01. 1968 Frisell 4:37
02. White Fang Frisell, Willner 5:41
03.Sundust Willner 2:38
04.Del Close Frisell, Liljestrand, Willner 5:05
05.Gregory C. Frisell, Willner 5:41
06.Stringbean Frisell, Liljestrand, Willner 5:58
07.Hymn for Ginsberg Frisell 2:26
08.Alias Frisell, Liljestrand, Willner 7:56
09.Who Was That Girl? Bernstein, Frisell, Liljestrand, Walter, Willner 4:53
10.D. Sharpe Frisell 4:13
11.Fields of Alfalfa Sieben, Willner 3:41
12.Tony Frisell, Scherr, Wollesen 3:37
13.Old Sugar Bear Grant, Liljestrand, Willner 7:12
14.Goodbye Goodbye Goodbye Frisell, Lasry, Willner 8:59
Bill Frisell - guitar
Jenny Scheinman - violin
Kenny Wollesen - drums
Don Alias - percussion
Tony Scherr - guitar, bass guitar
Steven Bernstein - trumpet
Eyvind Kang - viola
Curtis Fowlkes - trombone
Hank Roberts - cello
Hal Willner - sampler, turntables
Briggan Krauss - baritone saxophone
Adam Dorn - synthesizer
The 858 Strings - strings
Release Date: Aug 24, 2004
Some artists spend an entire lifetime within a narrow genre, honing their skill and working at stretching the boundaries of that style, while others transcend all definitions and labels, creating a music that defies categorization. Such is the case with guitarist Bill Frisell, who over a twenty-five year career has contributed to everything from the Nordic cool of Jan Garbarek's quartet to the downtown edge of John Zorn's Naked City. On his own records he has explored diverse landscapes including the urban sprawl of Before We Were Born and the American heartland of Good Dog, Happy Man .
Always the sum of his parts, Frisell has constantly managed to bring forward past experiences into new contexts, never more so than on his new release, Unspeakable , which finally teams him for a full album with producer Hal Willner, with whom Frisell has worked in the past on projects as varied as the Mingus project Weird Nightmare and Stay Awake , an album of Disney film music. The result is a recording that stretches the imagination farther than anything Frisell has done to date and defines him as an artist who has created a personal musical landscape that is less about what is being played and more about what that playing evokes.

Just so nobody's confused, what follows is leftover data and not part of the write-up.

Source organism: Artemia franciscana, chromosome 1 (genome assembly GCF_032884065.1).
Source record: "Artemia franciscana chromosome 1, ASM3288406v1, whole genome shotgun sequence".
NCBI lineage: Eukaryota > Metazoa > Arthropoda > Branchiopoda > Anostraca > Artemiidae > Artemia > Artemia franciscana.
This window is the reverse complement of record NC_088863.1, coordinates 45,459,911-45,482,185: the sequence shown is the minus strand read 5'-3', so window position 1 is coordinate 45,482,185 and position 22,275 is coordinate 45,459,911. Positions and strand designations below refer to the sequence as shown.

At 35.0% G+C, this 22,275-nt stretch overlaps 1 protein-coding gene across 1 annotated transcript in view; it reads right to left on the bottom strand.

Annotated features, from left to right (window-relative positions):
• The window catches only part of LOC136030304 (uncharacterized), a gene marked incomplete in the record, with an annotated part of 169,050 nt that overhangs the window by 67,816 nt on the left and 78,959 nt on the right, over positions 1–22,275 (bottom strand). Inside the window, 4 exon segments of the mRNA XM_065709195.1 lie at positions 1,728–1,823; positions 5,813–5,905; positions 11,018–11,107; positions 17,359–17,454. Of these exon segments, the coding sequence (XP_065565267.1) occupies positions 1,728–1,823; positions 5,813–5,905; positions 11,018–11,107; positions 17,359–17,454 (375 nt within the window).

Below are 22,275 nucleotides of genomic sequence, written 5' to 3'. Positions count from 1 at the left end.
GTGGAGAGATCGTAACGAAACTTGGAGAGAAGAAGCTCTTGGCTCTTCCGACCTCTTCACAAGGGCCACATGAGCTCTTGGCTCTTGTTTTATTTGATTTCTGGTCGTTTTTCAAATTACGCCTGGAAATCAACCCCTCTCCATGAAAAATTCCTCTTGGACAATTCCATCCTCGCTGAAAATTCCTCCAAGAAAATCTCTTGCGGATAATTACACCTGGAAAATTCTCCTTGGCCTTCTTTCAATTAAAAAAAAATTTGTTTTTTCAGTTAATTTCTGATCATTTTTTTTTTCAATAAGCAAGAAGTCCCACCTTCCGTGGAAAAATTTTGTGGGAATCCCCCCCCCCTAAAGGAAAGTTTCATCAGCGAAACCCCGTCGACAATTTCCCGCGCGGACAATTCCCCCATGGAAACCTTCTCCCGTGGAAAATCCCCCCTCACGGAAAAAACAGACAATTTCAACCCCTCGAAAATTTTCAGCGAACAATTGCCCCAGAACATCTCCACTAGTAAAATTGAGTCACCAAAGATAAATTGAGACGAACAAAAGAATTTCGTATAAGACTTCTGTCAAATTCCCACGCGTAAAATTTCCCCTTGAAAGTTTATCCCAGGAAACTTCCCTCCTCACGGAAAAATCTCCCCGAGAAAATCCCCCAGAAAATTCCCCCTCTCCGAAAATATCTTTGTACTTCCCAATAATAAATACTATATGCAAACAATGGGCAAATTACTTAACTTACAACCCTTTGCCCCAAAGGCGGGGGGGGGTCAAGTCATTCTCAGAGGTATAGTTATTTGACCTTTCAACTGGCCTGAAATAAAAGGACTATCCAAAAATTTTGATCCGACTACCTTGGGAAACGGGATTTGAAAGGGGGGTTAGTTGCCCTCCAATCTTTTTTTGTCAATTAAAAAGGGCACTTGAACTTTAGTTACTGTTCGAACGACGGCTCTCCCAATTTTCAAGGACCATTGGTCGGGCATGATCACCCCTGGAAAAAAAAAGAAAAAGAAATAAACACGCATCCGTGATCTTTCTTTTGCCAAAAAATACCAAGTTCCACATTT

With a core group including long-time musical partners, bassist Tony Scherr and drummer Kenny Wollesen, Frisell continues to explore rhythmic grooves. But with the addition of a three-piece string section, three-piece horn section, percussion and Hal Willner's turntables and samples, the textures available are richer than ever before. Frisell builds rich layers of guitars, and continues to mine the "everyone solos and nobody solos" ground that has been the trademark of his work for many years. But collaborating with Willner has created a whole new level of sonics.
As a starting point for compositions that are sometimes Frisell's alone, but more often collaborative efforts with Willner and/or engineer Eric Liljestrand, Frisell and Willner looked to an extensive library of obscure songs and sounds culled from vintage vinyl recordings. Sometimes the compositions fit neatly within the context of the samples, other times Frisell digresses, moving things into completely unknown territory.
Frisell has always been an extremely visual writer and player, but his teaming with Willner has resulted in his most cinematic effort yet. Yes, there are elements of the Americana that has obsessed Frisell so over the past few years, on tracks including the tender "Goodbye Goodbye Goodbye," but equally present are the world music concerns that have captured his attention in more recent times, on "1968," and the most manifest soul that Frisell has ever shown on "White Fang" and "Del Close."
That Frisell has chosen to use his guitar as a sonic paintbrush rather than a simple purveyor of chops means that there are those who will be disappointed; but for those who prefer their music to tell stories and create vivid images, Unspeakable is another high point in an already significant body of work.